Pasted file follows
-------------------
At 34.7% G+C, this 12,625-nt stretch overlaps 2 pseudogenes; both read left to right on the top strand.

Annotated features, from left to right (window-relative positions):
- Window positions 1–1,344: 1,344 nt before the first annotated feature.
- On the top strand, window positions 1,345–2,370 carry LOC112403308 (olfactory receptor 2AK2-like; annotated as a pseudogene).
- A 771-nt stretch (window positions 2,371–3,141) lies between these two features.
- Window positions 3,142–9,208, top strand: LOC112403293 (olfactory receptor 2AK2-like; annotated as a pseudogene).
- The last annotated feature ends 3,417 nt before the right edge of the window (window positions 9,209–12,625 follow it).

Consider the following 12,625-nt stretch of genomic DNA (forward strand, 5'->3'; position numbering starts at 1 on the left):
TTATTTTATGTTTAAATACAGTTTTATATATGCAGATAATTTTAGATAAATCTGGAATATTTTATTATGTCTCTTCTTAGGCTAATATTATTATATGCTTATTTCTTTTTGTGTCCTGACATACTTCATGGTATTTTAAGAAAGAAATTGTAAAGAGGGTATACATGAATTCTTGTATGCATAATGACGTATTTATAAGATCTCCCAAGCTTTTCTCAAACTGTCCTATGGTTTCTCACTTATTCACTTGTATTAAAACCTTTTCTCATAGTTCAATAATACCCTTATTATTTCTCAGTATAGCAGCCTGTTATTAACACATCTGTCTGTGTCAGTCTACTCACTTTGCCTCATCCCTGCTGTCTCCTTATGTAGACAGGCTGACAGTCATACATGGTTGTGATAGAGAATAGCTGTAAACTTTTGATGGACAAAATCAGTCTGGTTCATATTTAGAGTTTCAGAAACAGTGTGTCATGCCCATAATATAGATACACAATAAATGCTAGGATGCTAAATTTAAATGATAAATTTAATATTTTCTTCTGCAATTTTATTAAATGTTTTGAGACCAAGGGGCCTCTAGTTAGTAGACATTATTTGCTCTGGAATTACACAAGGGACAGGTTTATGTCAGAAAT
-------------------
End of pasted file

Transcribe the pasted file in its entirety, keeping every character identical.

At 34.7% G+C, this 12,625-nt stretch overlaps 2 pseudogenes; both read left to right on the top strand.

Annotated features, from left to right (window-relative positions):
- Window positions 1–1,344: 1,344 nt before the first annotated feature.
- On the top strand, window positions 1,345–2,370 carry LOC112403308 (olfactory receptor 2AK2-like; annotated as a pseudogene).
- A 771-nt stretch (window positions 2,371–3,141) lies between these two features.
- Window positions 3,142–9,208, top strand: LOC112403293 (olfactory receptor 2AK2-like; annotated as a pseudogene).
- The last annotated feature ends 3,417 nt before the right edge of the window (window positions 9,209–12,625 follow it).

Consider the following 12,625-nt stretch of genomic DNA (forward strand, 5'->3'; position numbering starts at 1 on the left):
TTATTTTATGTTTAAATACAGTTTTATATATGCAGATAATTTTAGATAAATCTGGAATATTTTATTATGTCTCTTCTTAGGCTAATATTATTATATGCTTATTTCTTTTTGTGTCCTGACATACTTCATGGTATTTTAAGAAAGAAATTGTAAAGAGGGTATACATGAATTCTTGTATGCATAATGACGTATTTATAAGATCTCCCAAGCTTTTCTCAAACTGTCCTATGGTTTCTCACTTATTCACTTGTATTAAAACCTTTTCTCATAGTTCAATAATACCCTTATTATTTCTCAGTATAGCAGCCTGTTATTAACACATCTGTCTGTGTCAGTCTACTCACTTTGCCTCATCCCTGCTGTCTCCTTATGTAGACAGGCTGACAGTCATACATGGTTGTGATAGAGAATAGCTGTAAACTTTTGATGGACAAAATCAGTCTGGTTCATATTTAGAGTTTCAGAAACAGTGTGTCATGCCCATAATATAGATACACAATAAATGCTAGGATGCTAAATTTAAATGATAAATTTAATATTTTCTTCTGCAATTTTATTAAATGTTTTGAGACCAAGGGGCCTCTAGTTAGTAGACATTATTTGCTCTGGAATTACACAAGGGACAGGTTTATGTCAGAAAT